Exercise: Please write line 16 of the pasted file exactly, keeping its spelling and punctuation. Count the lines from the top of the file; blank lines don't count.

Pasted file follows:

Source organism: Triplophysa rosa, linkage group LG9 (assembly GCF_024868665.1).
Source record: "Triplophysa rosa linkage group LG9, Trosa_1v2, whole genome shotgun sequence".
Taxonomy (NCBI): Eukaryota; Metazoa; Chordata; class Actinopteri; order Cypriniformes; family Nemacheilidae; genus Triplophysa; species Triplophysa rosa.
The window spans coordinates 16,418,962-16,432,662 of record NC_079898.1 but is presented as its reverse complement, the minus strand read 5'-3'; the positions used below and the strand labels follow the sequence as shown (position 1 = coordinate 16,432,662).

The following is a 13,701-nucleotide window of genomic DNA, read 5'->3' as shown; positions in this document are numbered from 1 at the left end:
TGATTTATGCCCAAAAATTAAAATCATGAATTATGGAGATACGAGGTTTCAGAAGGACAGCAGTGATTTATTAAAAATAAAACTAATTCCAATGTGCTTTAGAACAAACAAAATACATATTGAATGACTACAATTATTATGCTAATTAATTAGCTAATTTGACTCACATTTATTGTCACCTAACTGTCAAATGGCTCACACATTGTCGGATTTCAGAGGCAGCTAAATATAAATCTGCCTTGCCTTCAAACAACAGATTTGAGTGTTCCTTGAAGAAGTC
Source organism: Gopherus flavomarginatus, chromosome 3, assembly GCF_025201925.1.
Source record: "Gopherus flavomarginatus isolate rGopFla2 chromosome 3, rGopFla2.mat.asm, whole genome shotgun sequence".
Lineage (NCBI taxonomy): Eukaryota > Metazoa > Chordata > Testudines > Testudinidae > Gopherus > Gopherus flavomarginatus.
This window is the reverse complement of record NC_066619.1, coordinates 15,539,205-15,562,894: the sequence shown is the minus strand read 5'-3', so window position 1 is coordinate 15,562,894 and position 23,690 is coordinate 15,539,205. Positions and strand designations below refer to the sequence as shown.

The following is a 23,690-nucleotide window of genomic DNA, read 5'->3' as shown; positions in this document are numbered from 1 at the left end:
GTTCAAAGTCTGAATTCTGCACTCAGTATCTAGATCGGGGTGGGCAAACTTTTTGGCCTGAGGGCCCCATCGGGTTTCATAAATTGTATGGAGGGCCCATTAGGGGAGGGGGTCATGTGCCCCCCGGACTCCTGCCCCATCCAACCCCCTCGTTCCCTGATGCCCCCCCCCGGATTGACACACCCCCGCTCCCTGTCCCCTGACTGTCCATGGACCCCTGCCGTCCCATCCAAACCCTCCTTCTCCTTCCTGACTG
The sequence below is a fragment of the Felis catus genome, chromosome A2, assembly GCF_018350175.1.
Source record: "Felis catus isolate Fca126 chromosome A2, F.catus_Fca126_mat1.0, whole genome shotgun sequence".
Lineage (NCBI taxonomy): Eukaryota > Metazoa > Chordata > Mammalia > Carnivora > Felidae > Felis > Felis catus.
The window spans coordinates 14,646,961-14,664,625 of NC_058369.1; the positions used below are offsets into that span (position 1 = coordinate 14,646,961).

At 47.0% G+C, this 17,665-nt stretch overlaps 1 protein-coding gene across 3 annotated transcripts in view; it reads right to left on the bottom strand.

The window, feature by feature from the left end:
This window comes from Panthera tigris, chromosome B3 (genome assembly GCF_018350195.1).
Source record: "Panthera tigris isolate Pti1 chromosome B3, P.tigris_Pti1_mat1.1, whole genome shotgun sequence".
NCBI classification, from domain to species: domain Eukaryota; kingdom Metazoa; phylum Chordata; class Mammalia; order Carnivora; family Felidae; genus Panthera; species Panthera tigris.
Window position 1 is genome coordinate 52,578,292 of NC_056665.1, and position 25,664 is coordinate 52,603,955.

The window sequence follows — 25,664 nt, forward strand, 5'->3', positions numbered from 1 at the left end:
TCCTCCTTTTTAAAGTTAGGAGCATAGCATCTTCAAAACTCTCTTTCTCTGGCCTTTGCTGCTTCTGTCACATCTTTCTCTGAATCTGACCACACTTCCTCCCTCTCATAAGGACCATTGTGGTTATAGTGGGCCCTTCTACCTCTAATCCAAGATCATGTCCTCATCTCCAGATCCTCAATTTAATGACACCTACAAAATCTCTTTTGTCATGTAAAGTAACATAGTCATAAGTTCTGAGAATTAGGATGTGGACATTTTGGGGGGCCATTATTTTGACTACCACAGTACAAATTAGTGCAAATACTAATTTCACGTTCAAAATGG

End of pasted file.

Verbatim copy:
The window spans coordinates 14,646,961-14,664,625 of NC_058369.1; the positions used below are offsets into that span (position 1 = coordinate 14,646,961).